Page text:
Track and Race: Competitive Brits’ keep fighting fit thanks to tracking tech

It has emerged that a staggering three-quarters (76%) use technology to track aspects of their health, activity and other parts of their life.

4 in 10 (39%) also admit to tracking their wellbeing data every single day and a whopping three-quarters (73%) say their fitness apps and trackers are responsible for keeping them healthy.

Even more impressively, more than six in ten (61%) claim the data they track would help them notice health issues faster – more crucial than ever as the NHS continues to feel the strain from the Covid 19 pandemic.

But it’s our competitiveness that’s really helping to keep us fighting fit.

  • Over half (53%) of those polled via OnePoll like to see how active their friends and family are – with Facebook, Whatsapp and Instagram the most popular apps for tracking friends’ fitness
  • Three fifths (58%) regularly compare their activity levels to others to keep them motivated
  • Two fifths (42%) admit to getting more competitive with fitness when they see other people beating them on their apps

What’s more, over half (56%) claim to feel more empowered when tracking certain elements of their life as they enjoy the competition with themselves, and a third (32%) are more motivated to stay active thanks to this data.

A quarter (24%) get annoyed if they don’t reach their fitness goals each day and 29% have gone out for an extra walk to make sure they reach their step count.

More than four in 10 (41%) have also achieved some kind of fitness challenge or health goal thanks to their tracking device.

Of those, 41% have hit 10,000 steps a day, the same number have lost weight and a third (32%) have increased their sleep – proving that trackers help us achieve what’s recommended by medical professionals.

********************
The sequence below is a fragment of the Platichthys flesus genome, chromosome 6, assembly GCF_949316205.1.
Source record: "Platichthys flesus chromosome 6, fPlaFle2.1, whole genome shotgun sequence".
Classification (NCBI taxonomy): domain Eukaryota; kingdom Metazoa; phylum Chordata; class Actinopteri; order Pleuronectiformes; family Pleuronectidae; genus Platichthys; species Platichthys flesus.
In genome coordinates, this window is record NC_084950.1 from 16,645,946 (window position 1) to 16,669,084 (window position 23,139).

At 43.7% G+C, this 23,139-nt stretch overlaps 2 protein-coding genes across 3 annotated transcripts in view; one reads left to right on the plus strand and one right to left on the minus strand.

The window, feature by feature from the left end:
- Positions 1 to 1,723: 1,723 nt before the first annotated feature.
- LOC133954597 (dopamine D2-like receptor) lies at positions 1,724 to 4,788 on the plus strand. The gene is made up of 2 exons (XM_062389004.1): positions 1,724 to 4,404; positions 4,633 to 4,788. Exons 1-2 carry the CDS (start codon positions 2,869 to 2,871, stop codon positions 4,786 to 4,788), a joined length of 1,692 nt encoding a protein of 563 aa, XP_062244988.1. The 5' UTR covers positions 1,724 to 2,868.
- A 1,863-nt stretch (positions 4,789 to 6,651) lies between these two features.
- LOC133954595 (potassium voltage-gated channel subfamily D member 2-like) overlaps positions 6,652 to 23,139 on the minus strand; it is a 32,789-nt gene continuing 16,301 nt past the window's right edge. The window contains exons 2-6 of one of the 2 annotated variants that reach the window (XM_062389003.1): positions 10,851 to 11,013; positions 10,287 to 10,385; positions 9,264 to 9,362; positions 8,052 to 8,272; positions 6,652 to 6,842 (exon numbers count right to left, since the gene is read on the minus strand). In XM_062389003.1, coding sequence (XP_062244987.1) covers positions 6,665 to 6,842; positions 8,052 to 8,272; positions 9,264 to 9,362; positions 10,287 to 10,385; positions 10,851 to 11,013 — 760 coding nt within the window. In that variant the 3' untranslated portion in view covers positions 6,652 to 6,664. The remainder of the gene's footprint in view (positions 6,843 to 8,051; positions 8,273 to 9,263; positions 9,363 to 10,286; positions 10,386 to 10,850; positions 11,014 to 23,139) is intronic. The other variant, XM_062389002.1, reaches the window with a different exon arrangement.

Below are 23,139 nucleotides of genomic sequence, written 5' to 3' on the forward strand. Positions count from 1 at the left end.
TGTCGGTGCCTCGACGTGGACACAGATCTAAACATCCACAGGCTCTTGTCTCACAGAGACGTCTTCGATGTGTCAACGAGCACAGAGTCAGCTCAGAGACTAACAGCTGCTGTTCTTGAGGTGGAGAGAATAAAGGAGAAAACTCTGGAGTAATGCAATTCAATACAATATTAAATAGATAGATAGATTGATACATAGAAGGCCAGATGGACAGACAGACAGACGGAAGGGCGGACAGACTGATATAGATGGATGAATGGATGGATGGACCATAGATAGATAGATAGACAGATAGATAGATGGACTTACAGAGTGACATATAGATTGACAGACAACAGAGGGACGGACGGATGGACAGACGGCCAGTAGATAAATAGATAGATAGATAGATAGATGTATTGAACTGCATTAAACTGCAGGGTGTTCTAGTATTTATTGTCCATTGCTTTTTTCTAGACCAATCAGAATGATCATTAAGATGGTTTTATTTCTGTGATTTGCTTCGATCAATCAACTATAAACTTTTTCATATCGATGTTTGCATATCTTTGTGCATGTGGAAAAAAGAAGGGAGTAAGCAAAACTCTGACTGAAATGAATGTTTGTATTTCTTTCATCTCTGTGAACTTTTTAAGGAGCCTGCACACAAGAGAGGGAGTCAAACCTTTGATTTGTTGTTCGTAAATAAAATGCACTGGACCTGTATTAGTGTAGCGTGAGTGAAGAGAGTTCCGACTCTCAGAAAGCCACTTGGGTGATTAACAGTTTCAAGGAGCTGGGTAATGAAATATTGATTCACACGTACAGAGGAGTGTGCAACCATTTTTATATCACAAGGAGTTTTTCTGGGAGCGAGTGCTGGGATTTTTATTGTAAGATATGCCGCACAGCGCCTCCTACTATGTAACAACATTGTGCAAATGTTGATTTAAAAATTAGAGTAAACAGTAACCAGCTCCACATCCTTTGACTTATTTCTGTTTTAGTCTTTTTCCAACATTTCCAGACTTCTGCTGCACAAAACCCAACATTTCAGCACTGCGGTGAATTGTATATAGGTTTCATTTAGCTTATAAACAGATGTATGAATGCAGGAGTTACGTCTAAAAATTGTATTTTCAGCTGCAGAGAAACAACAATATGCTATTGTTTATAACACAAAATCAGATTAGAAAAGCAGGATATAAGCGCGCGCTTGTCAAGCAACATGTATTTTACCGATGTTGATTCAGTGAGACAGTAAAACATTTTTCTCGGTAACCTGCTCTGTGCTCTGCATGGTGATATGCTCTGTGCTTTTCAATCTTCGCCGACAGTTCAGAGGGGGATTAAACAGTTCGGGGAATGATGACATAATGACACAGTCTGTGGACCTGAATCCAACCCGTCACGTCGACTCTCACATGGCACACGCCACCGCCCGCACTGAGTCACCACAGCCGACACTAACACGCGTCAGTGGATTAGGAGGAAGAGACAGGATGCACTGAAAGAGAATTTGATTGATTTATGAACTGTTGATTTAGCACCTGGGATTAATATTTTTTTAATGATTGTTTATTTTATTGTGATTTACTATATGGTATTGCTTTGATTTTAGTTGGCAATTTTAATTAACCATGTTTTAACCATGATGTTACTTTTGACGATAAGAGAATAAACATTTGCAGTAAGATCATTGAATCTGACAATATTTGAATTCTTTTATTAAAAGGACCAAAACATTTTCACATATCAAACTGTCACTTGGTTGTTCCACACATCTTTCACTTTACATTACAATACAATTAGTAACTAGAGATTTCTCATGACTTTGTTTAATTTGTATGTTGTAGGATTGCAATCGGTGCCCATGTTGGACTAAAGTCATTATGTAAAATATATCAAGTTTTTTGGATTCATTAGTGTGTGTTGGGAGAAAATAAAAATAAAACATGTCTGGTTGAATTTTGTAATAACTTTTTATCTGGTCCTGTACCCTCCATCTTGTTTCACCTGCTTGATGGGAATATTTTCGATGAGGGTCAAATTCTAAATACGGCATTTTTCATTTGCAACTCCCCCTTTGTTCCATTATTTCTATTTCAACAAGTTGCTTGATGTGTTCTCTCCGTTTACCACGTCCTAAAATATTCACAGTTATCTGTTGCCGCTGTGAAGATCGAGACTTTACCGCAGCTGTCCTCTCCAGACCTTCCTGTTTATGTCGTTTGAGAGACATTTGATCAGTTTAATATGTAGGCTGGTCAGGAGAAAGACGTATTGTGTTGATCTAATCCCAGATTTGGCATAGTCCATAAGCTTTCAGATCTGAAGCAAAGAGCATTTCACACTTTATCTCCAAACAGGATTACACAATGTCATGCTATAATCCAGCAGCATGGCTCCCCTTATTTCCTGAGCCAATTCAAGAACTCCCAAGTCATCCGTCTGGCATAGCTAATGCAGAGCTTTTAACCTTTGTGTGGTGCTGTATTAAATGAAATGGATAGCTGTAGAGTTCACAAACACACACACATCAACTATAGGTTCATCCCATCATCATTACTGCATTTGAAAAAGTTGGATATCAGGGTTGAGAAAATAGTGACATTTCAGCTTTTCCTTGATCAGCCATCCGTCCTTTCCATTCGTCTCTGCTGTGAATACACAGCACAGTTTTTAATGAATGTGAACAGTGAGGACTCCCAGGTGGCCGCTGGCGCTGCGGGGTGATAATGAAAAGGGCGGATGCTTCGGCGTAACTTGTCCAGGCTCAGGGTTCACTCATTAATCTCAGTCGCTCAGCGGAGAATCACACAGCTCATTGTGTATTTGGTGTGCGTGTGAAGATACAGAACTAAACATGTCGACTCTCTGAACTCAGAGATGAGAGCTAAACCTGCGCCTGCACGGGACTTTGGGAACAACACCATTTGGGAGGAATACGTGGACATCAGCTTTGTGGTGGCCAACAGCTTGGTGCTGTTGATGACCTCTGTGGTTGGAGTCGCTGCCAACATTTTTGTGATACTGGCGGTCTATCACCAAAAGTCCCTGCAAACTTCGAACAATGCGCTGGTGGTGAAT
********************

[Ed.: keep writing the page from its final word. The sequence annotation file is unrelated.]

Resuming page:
Nury Moreira, Healthcare Lead at the IET commented: “Now we can track data on all elements of our lives, it is easy to see how active – or inactive – we really are.

As our research has identified, it can become rather compelling and if you miss a day of tracking your data you can suddenly feel lost or out of the loop.

“People are more conscious about their health than ever before - whether it is for health purposes or to keep yourself organised and in routine, tracking parts of your life can really help.

Whilst it’s great that technology can help keep you on top of your goals, it is important to ensure that fitness trackers are not changing behaviour for the worse – such as becoming fixed on reaching certain everyday targets.”

Of those who track areas of their lives, 42% didn’t realise how unfit they were until they started downloading tracking apps or owned a smartwatch or fitness tracker.

But now they track their health and wellbeing, more than half believe they are more likely to notice issues around their heart rate, fertility and sleep, faster.

It is 25–34-year-olds who keep an eye on their weight, spending habits and sleep the most but those aged 35-44 are more likely to track their working hours, what they eat and blood pressure.

Nury Moreira added: “Technology has become a big part of our lives and there is pretty much nothing you can’t do when it comes to your phone.

Wearable tech in particular has become so popular that there are not many people that don’t track some element of their lives.

"Our research has shown that sharable data has now also driven some friendly competitiveness between adults. As long as this continues to make us all more aware of our health and wellbeing then it is great to see. 

However, given the pervasive yet nearly imperceptible potential for surveillance, the need for transparency and security has never been greater. It’s also important to remember that trackable devices give an overall picture of health and wellbeing but can’t replace health professionals.”

20 things Brits actively track

    1. Weight
    2. How many steps they do
    3. Spending habits
    4. Exercise
    5. Sleep
    6. Working hours
    7. What they eat
    8. Blood pressure
    9. Heart rate
    10. Calories consumed
    11. Water intake
    12. Menstrual cycle / ovulation
    13. Calories burnt
    14. How many books they read
    15. Alcohol consumption
    16. How much overtime they do
    17. How much screen time they have
    18. Time spent on social media
    19. Running routes
    20. Chocolate intake

--ENDS--

Notes to editors:

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Hannah Kellett
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